She knew what was photogenic and what was not. When I went to the refreshment stand to photograph anyone (and purchase popcorn), server Sheila Ramsay felt the small size (a large white styrofoam cup) “wouldn’t make a nice picture.” She suggested I purchase the medium size and she was right. It did look much better.
The Ruskin Family Drive-In Theatre opened the year Dwight Eisenhower became president. In 1952 alone it could have shown Singing in the Rain, The Quiet Man, High Noon, and – I’d like to think – the classic film noir Clash by Night. Nowadays, they still show double-headers, and for $6 a head, it’s roughly a quarter the cost of a mall cinema complex. When I first visited in 2007, it was showing Alvin and the Chipmunks and Enchanted. The drive-in prides itself on showing “family entertainment,” which means only G/GP fare. No classic “drive-in movies” here, redolent of horror and sex. No “passion pit” this.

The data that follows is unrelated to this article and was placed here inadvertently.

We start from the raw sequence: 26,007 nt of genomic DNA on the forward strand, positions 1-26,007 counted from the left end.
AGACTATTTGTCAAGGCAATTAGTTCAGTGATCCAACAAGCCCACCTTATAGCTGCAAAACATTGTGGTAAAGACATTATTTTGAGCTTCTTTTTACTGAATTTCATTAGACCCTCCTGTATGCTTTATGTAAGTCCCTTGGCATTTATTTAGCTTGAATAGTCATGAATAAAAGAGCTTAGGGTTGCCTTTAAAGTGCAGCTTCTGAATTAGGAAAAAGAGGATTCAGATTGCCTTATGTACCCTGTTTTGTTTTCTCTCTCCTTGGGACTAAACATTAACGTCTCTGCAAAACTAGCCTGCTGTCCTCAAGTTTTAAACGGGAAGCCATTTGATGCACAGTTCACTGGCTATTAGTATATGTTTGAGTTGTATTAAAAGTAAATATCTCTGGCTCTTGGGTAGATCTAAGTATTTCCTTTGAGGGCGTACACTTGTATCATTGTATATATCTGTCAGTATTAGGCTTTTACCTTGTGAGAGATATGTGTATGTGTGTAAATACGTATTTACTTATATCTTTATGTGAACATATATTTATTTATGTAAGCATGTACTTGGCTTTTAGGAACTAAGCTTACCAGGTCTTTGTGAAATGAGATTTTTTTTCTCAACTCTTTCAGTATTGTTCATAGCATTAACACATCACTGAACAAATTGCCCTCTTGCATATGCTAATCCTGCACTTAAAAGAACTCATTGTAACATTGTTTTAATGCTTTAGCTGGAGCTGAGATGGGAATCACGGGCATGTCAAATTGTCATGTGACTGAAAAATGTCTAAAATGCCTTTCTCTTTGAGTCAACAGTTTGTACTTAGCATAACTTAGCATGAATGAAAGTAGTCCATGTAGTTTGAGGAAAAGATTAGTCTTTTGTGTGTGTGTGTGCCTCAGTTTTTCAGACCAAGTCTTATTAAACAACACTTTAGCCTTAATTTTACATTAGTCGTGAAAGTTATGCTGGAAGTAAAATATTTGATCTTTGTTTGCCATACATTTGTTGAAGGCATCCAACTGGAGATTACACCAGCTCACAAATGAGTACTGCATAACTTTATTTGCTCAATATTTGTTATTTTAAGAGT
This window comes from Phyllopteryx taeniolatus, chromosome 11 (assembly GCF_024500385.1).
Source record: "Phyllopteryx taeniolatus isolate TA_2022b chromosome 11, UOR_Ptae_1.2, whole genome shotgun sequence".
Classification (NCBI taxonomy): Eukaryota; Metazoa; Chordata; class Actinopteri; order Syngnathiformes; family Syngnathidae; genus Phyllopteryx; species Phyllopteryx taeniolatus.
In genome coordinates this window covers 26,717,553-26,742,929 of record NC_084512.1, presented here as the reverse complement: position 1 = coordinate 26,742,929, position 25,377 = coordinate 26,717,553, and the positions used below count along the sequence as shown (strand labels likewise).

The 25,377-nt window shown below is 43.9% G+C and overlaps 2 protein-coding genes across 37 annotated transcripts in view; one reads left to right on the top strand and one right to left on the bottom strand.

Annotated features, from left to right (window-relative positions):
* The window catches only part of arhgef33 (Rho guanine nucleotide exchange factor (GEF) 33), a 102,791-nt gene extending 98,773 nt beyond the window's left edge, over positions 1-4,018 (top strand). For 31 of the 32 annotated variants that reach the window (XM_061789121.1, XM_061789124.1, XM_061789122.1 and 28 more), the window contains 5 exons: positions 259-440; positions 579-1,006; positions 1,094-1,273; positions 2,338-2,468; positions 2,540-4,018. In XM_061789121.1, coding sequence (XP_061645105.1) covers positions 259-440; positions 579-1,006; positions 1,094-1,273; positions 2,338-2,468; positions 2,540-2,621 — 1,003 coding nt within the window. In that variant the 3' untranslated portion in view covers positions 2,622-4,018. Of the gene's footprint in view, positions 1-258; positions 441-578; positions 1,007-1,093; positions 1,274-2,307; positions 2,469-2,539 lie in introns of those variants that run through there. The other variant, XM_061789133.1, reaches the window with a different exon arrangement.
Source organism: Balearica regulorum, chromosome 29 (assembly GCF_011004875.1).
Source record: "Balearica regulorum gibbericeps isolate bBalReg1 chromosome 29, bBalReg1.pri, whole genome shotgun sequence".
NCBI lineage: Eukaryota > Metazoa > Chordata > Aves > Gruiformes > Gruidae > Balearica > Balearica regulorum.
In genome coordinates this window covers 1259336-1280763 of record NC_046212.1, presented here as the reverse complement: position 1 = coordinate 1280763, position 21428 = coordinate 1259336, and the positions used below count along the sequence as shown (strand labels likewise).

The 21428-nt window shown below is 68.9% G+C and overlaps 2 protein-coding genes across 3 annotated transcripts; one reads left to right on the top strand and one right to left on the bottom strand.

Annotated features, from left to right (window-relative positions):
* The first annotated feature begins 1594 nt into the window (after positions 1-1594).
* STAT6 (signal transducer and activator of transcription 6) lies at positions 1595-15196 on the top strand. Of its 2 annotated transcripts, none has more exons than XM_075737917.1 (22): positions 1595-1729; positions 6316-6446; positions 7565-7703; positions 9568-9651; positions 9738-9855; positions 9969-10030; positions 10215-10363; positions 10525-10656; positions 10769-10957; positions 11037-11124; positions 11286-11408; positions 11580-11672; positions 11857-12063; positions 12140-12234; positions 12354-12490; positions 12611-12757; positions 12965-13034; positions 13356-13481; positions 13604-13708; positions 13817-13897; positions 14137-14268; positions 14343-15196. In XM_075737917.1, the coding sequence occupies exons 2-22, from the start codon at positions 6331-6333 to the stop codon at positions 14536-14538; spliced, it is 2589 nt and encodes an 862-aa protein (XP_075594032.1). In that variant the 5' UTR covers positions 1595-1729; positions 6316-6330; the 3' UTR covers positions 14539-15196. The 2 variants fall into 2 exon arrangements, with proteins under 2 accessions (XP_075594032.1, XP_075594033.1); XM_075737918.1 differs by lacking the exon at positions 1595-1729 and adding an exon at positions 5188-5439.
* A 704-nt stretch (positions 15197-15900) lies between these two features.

But things haven’t always gone as smoothly as one of their movie plots. A few years back, the film industry did away with film stock, which necessitated the changeover to digital projectors at a cost of about $100,000. To do that, owners Ted and Karen Freiwald had to take out a mortgage. And last year, Publix Supermarkets decided to build across the street and tried to get the theater closed because it was a “public eyesore.” The Freiwalds won that battle too. For them, running the theater is not just a labor of love. It’s an entire raison d’etre.
Drive-ins are still closing up north – Massachusetts has only three left – and the ones that stay open have to do double duty as flea markets during the week. In the south it’s still possible for drive-ins to make it because of the year-long season. Nearby Tampa even has a triple screen.
But it’s still a struggle.